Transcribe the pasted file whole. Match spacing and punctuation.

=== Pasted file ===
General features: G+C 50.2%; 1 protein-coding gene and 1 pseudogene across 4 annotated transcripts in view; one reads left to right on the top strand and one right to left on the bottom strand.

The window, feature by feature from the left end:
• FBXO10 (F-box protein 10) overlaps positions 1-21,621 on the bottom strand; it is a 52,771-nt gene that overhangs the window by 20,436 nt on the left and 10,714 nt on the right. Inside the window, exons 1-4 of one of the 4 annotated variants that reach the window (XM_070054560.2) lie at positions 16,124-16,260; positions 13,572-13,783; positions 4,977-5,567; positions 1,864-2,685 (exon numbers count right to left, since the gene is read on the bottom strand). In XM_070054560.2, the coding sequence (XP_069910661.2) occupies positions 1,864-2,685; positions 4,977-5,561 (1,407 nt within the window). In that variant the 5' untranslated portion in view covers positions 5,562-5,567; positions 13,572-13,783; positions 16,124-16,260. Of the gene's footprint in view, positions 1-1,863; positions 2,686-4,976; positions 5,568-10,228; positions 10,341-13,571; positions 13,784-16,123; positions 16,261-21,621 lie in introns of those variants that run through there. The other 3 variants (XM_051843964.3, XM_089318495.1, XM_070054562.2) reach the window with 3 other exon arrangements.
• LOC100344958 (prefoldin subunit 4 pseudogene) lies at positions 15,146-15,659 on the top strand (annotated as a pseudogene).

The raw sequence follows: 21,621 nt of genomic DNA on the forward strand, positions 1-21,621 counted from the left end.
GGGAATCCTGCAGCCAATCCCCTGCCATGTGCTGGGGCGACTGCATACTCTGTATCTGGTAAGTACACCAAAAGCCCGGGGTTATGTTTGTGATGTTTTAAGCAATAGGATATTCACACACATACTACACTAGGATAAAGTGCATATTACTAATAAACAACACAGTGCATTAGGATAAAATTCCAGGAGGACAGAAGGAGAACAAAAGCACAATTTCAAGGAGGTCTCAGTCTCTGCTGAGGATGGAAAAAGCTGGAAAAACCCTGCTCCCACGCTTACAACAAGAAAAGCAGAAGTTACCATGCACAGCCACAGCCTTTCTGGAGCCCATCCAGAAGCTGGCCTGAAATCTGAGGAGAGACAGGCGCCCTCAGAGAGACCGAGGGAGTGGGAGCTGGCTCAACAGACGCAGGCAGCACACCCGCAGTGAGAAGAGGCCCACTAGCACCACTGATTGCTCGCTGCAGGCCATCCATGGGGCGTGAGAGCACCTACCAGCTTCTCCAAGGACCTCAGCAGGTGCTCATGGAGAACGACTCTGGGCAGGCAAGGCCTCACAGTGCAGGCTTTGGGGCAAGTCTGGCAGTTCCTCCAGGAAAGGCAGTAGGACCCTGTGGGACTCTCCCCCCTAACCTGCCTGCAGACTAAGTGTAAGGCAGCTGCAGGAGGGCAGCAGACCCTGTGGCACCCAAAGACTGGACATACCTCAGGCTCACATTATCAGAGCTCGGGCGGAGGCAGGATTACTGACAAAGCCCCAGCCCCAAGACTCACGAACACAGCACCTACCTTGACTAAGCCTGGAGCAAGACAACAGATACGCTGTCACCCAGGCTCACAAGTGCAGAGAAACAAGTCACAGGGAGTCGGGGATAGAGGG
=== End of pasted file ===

General features: G+C 50.2%; 1 protein-coding gene and 1 pseudogene across 4 annotated transcripts in view; one reads left to right on the top strand and one right to left on the bottom strand.

The window, feature by feature from the left end:
• FBXO10 (F-box protein 10) overlaps positions 1-21,621 on the bottom strand; it is a 52,771-nt gene that overhangs the window by 20,436 nt on the left and 10,714 nt on the right. Inside the window, exons 1-4 of one of the 4 annotated variants that reach the window (XM_070054560.2) lie at positions 16,124-16,260; positions 13,572-13,783; positions 4,977-5,567; positions 1,864-2,685 (exon numbers count right to left, since the gene is read on the bottom strand). In XM_070054560.2, the coding sequence (XP_069910661.2) occupies positions 1,864-2,685; positions 4,977-5,561 (1,407 nt within the window). In that variant the 5' untranslated portion in view covers positions 5,562-5,567; positions 13,572-13,783; positions 16,124-16,260. Of the gene's footprint in view, positions 1-1,863; positions 2,686-4,976; positions 5,568-10,228; positions 10,341-13,571; positions 13,784-16,123; positions 16,261-21,621 lie in introns of those variants that run through there. The other 3 variants (XM_051843964.3, XM_089318495.1, XM_070054562.2) reach the window with 3 other exon arrangements.
• LOC100344958 (prefoldin subunit 4 pseudogene) lies at positions 15,146-15,659 on the top strand (annotated as a pseudogene).

The raw sequence follows: 21,621 nt of genomic DNA on the forward strand, positions 1-21,621 counted from the left end.
GGGAATCCTGCAGCCAATCCCCTGCCATGTGCTGGGGCGACTGCATACTCTGTATCTGGTAAGTACACCAAAAGCCCGGGGTTATGTTTGTGATGTTTTAAGCAATAGGATATTCACACACATACTACACTAGGATAAAGTGCATATTACTAATAAACAACACAGTGCATTAGGATAAAATTCCAGGAGGACAGAAGGAGAACAAAAGCACAATTTCAAGGAGGTCTCAGTCTCTGCTGAGGATGGAAAAAGCTGGAAAAACCCTGCTCCCACGCTTACAACAAGAAAAGCAGAAGTTACCATGCACAGCCACAGCCTTTCTGGAGCCCATCCAGAAGCTGGCCTGAAATCTGAGGAGAGACAGGCGCCCTCAGAGAGACCGAGGGAGTGGGAGCTGGCTCAACAGACGCAGGCAGCACACCCGCAGTGAGAAGAGGCCCACTAGCACCACTGATTGCTCGCTGCAGGCCATCCATGGGGCGTGAGAGCACCTACCAGCTTCTCCAAGGACCTCAGCAGGTGCTCATGGAGAACGACTCTGGGCAGGCAAGGCCTCACAGTGCAGGCTTTGGGGCAAGTCTGGCAGTTCCTCCAGGAAAGGCAGTAGGACCCTGTGGGACTCTCCCCCCTAACCTGCCTGCAGACTAAGTGTAAGGCAGCTGCAGGAGGGCAGCAGACCCTGTGGCACCCAAAGACTGGACATACCTCAGGCTCACATTATCAGAGCTCGGGCGGAGGCAGGATTACTGACAAAGCCCCAGCCCCAAGACTCACGAACACAGCACCTACCTTGACTAAGCCTGGAGCAAGACAACAGATACGCTGTCACCCAGGCTCACAAGTGCAGAGAAACAAGTCACAGGGAGTCGGGGATAGAGGG